Survey gauges support for using ‘gene drives’ to fight pests

A biologist releases genetically modified mosquitoes in 2016 in Piracicaba, Brazil, to combat Zika. The survey addresses the use of gene drives in agriculture. (Credit: Victor Moriyama/Getty Images)

A survey of more than 1,000 American adults indicates more support for using specific genetic modification techniques called “gene drives” against insect pests if they’re limited in scope and aimed at non-native insects.

The survey inquires about attitudes toward agricultural gene drives, which can “drive” a genetic trait or characteristic through a given insect pest population to help commercial crop production by squelching harmful pest effects.

The work can help inform further development of these gene drive systems in agriculture—an important consideration as the speed of technological development outpaces public understanding of the issues surrounding the technology.

People were more apt to support gene drive systems that controlled the spread of the drive, says Zack Brown, assistant professor of agricultural and resource economics at North Carolina State University and the corresponding author of a paper describing the research.

He adds that respondents also more strongly favored gene drives targeting non-native species; they had a harder time supporting genetic changes to native insects. More than 50% of respondents supported controlled gene drive systems targeting non-native species.

Respondents also showed greater levels of support for gene drive systems that genetically alter an insect but leave it in the environment—taking away its ability to carry a pathogen causing a crop disease, for example—than systems meant to suppress or eradicate insect populations, although those differences were not large.

Nearly 50% of respondents opposed uncontrolled gene drive systems that would eliminate native species, with another 25% showing neither opposition nor support.

“This is valuable information for scientists because controllability is difficult to design in gene drive systems,” Brown says.

Other survey findings included increased opposition to gene drive systems among people who seek out food labeled non-genetically modified. Interestingly, though, their support exceeded opposition for limited gene drive systems targeting non-native species.

Public perceptions of gene drives

The research arose from a 2016 National Academies report that recommended gene drive research continue in parallel with ecological risk assessment and engagement with stakeholders and the public. Brown, lead author Michael Jones, and coauthors realized that there was little to no published research on public perceptions of gene drive technology in an agricultural context.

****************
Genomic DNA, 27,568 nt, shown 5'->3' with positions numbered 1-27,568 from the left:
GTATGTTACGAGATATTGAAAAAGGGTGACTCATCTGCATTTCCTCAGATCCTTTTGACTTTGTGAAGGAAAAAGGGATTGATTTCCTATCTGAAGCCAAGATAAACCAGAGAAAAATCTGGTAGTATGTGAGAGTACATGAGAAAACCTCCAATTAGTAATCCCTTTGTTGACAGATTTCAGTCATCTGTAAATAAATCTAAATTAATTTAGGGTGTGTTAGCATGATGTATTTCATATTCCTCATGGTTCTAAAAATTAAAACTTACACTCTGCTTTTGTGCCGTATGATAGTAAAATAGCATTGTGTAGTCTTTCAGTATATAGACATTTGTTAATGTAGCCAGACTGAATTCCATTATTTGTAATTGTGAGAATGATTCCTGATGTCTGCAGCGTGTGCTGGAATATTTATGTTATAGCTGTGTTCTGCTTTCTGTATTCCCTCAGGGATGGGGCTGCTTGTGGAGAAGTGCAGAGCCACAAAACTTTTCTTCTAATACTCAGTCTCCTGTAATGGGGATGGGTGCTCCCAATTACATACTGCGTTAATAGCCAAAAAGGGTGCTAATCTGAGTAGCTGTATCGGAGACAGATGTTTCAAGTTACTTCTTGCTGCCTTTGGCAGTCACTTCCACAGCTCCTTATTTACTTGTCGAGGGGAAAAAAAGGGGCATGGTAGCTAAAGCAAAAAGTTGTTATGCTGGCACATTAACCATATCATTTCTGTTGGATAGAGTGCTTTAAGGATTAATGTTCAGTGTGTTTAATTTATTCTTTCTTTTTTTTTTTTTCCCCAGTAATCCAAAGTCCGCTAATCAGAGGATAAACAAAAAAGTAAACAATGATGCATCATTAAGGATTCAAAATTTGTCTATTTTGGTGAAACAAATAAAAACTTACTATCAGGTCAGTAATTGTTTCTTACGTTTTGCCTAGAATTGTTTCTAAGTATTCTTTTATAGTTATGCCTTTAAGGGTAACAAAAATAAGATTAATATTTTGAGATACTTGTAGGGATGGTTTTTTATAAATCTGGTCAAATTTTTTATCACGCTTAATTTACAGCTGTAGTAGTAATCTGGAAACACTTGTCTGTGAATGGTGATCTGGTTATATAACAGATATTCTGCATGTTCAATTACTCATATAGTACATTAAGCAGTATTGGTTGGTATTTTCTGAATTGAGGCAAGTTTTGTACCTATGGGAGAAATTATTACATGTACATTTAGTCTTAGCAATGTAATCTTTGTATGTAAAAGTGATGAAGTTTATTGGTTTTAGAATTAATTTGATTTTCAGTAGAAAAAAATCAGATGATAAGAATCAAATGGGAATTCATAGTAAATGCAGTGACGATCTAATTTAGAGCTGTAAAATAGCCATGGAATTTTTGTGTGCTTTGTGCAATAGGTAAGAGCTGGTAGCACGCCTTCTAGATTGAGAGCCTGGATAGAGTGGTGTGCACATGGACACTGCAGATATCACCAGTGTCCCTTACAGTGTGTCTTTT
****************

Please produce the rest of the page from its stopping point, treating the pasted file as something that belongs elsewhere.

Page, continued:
“The public wants a trusted body to be a leader here. In this case, it’s American universities and the USDA.”

“This is the right time—while the technology is still under development and before any release decisions have been made—to gain insights into what the public thinks, what types of information they prioritize from researchers, and who is trusted to carry out this sensitive research,” says Jones, a PhD candidate in agricultural and resource economics.

“Proactively incorporating this feedback into technology design and risk assessment helps align the science with public values and the needs of diverse economic ecosystems.”

Focus groups and background info

The process began with in-person, open-ended discussions about gene drive technologies and their possible uses and drawbacks with groups of consumers recruited from grocery stores. This method of conducting focus group discussions helped identify and distill the most important questions to ask in the web survey questionnaire.

Coauthor Jason Delborne, associate professor of science, policy, and society, contributed to the design of the focus groups. “The focus groups provided a space for real conversations, where regular consumers learned about the potential for applying gene drives in agriculture and explored together their hopes and concerns. Inclusive deliberation about emerging technologies is a key foundation for responsible innovation,” he says.

The researchers used an online questionnaire that allowed glimpses into how respondents interacted with information presented on gene drive systems and available FAQs. Jones says respondents spent a great deal of time looking through information when compared with other surveys.

“Maybe the fact that respondents went through a lot of research on our web-based survey gave them a more nuanced perspective,” Brown says. “That seems to be reflected in the survey responses.”

The study also showed public perceptions on which organizations to trust with research into gene drive systems. Universities and the US Department of Agriculture were the most trusted, with more than 60% calling those organizations very or somewhat trustworthy. Respondents were less trusting of foreign universities and the US Dept. of Defense; small and large private companies were least trusted.

“The public wants a trusted body to be a leader here,” Brown says. “In this case, it’s American universities and the USDA.”

Funding for the research came from the US National Institute of Food and Agriculture and the National Science Foundation.

Additional coauthors are from NC State and the University of Wisconsin. All NC State authors are affiliated with NC State’s Genetic Engineering and Society Center.

Source: NC State